In response to this requirement, DOJ reviewed its regulations and in an April 2014 report recommended adding more senior officials in FBI field offices to the list of designated entities, but did not recommend adding all supervisors. DOJ cited a number of reasons for this, including concerns about striking the right balance between the benefits of an expanded list and the additional resources and time needed to handle a possible increase in complaints. By dismissing retaliation complaints based on a disclosure made to an employee’s supervisor or someone in that person’s chain of command, DOJ leaves some FBI whistleblowers—such as the 17 complainants we identified—without protection from retaliation.
The DOJ is plainly uninterested in sheltering those who would point out FBI wrongdoing. It has set up a minefield most whistleblowers are unable to navigate.
We concluded that, without clear information on how to make a protected disclosure, FBI whistleblowers may not be aware that, depending on how they report their allegation, they may not be able to seek corrective action if they experience retaliation.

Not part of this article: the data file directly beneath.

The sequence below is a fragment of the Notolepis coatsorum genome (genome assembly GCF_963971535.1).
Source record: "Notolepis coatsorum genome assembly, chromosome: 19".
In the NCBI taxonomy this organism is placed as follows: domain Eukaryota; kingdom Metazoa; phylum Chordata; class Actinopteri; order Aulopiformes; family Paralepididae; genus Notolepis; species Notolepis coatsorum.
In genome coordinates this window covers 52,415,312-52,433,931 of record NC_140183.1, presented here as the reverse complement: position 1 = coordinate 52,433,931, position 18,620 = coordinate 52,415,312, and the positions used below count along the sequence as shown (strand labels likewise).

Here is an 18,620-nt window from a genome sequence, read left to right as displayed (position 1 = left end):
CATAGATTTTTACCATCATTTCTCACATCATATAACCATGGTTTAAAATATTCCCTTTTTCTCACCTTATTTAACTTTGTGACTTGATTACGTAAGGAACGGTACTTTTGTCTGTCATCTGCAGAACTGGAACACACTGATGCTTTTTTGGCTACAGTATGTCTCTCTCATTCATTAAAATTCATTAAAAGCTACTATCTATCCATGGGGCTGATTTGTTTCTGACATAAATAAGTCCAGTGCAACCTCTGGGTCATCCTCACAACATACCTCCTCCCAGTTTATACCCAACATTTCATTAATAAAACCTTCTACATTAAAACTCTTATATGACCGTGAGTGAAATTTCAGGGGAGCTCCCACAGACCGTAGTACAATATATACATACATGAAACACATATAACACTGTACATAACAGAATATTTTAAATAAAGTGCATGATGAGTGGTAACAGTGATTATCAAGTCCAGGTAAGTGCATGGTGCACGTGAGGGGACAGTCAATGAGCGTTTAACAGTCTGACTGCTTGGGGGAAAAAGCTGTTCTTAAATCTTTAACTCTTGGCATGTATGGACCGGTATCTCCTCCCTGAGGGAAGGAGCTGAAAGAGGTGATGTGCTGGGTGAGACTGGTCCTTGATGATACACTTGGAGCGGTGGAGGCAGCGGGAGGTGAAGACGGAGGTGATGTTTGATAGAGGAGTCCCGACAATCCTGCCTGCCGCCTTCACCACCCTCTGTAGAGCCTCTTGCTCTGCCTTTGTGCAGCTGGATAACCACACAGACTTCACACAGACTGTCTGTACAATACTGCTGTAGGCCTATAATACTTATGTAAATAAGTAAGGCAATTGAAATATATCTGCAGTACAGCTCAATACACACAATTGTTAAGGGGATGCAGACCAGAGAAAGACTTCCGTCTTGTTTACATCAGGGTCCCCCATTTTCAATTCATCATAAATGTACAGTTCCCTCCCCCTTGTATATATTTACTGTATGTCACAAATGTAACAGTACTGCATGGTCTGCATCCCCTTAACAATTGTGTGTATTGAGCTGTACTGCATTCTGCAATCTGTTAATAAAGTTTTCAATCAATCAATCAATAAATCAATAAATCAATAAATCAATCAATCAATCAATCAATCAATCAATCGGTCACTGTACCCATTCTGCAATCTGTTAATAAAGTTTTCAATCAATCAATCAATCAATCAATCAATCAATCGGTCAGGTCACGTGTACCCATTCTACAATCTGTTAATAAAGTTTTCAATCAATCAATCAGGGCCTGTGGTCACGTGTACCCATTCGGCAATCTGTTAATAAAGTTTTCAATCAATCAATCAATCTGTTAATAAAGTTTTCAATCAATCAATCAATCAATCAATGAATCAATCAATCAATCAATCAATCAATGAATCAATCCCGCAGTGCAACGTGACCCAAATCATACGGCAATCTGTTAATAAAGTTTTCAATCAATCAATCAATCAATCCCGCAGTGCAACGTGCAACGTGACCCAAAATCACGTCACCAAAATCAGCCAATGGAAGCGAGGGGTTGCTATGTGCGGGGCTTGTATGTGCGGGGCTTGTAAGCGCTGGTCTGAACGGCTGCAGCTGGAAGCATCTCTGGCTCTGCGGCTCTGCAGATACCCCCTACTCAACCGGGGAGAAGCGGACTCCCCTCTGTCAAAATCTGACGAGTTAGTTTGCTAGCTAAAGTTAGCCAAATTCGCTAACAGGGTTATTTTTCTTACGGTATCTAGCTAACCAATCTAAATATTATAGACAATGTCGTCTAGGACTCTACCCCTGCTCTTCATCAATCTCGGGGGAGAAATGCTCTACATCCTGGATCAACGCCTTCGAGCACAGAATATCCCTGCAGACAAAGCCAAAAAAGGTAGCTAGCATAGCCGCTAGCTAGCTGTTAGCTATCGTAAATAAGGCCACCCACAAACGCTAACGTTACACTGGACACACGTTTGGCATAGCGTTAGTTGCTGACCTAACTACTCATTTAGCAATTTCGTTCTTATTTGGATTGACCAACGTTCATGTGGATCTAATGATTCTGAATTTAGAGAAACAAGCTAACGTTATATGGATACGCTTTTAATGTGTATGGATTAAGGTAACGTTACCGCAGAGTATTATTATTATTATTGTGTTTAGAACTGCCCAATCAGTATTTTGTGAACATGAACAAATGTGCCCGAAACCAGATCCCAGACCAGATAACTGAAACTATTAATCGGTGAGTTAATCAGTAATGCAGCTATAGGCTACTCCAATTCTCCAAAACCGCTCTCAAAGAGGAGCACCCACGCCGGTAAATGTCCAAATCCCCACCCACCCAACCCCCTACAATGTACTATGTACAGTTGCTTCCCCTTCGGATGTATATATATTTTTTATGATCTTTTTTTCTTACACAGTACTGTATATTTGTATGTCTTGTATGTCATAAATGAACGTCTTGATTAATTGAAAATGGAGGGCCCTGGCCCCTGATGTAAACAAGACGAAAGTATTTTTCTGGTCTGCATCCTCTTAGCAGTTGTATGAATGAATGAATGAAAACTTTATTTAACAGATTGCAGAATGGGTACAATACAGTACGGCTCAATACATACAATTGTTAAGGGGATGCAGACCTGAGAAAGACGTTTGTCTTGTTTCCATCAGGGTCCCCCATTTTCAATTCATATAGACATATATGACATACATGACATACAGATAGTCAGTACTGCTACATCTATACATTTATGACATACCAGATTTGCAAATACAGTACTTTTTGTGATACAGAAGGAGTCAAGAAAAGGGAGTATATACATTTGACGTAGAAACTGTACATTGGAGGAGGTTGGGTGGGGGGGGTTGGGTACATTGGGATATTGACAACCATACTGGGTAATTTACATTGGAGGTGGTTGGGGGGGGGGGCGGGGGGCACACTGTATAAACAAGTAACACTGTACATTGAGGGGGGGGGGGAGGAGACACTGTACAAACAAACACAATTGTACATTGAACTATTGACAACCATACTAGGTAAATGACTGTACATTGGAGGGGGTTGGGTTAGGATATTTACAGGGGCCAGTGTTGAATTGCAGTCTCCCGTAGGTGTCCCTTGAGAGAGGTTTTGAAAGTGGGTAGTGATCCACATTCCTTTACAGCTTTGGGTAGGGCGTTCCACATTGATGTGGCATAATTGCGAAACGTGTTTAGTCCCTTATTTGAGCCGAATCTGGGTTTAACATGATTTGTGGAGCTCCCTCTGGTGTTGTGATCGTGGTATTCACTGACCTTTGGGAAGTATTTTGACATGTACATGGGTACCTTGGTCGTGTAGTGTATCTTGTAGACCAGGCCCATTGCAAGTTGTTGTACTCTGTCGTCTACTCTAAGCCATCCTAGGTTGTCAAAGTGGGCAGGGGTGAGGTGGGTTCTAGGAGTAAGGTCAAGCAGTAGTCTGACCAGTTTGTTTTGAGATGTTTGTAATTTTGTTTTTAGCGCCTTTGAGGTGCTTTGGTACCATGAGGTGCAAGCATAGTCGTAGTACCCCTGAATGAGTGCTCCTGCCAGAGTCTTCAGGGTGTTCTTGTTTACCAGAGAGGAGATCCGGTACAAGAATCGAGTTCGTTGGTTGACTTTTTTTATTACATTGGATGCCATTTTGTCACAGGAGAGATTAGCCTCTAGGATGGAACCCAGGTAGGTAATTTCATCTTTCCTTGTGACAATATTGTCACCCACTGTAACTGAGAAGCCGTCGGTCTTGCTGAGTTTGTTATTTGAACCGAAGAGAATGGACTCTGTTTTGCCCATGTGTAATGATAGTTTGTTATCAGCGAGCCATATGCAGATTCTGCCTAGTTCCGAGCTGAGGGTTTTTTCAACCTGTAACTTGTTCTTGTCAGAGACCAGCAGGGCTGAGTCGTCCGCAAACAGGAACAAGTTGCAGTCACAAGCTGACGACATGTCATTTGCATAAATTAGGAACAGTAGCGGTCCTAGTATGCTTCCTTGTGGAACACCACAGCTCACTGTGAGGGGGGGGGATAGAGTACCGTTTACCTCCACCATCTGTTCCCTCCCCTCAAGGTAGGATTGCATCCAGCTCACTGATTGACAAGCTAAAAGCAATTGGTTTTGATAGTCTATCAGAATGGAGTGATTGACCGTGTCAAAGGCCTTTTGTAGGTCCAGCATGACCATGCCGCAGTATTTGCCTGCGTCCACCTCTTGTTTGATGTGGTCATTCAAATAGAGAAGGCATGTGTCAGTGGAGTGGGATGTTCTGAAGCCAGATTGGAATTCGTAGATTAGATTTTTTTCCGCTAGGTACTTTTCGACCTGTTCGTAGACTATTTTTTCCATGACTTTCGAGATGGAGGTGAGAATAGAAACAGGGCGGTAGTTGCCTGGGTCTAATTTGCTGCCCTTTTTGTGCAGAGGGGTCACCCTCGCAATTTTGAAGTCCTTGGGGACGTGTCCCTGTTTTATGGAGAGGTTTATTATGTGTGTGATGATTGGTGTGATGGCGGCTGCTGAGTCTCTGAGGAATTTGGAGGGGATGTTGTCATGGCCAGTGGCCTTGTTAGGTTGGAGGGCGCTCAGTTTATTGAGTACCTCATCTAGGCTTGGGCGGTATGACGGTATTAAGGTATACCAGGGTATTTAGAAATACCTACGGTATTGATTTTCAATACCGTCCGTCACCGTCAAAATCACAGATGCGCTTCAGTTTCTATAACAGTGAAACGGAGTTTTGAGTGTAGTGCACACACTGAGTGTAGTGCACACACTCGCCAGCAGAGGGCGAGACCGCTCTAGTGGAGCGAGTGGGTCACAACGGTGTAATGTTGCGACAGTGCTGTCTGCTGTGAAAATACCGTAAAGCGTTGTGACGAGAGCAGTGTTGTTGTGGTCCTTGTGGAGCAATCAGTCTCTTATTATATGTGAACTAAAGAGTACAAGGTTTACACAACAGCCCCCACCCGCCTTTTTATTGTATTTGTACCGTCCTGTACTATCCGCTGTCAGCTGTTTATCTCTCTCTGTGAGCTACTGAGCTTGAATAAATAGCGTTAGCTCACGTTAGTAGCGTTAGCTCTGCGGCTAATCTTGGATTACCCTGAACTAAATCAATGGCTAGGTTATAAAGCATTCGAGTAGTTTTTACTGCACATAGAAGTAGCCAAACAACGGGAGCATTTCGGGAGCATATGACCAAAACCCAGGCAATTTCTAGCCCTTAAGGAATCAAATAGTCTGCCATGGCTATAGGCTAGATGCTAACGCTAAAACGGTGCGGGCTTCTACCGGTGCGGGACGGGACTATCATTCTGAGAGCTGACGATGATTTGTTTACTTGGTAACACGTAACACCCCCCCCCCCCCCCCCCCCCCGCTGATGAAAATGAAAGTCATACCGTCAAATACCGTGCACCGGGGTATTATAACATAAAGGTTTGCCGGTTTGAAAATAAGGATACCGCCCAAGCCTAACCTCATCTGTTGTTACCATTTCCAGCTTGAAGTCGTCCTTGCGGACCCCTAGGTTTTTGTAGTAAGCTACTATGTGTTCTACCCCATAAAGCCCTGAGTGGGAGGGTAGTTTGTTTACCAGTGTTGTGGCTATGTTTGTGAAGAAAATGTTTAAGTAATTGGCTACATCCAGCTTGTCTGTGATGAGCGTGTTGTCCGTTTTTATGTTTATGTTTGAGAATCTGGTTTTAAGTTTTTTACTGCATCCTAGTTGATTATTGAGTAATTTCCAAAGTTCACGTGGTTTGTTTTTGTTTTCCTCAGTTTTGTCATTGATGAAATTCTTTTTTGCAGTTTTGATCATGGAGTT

So, with no roadmap and extremely limited protections, whistleblowers who do
manage to bring their complaints up through proper channels are often subjected to retaliatory actions for which they have no remedy.
[I]n 2002, former FBI agent Jane Turner filed a whistleblower complaint with DOJ alleging that her colleagues had stolen items from Ground Zero after the September 11, 2001, terrorist attacks. She was then given a “does not meet expectations” rating, placed on leave, and notified of proposed removal.
This retalitation was reported by Agent Turner to the DOJ, which then slowly ground its heavy wheels of so-called justice for more than a decade.
[The] DOJ ultimately found in her favor in 2013—over 10 years later.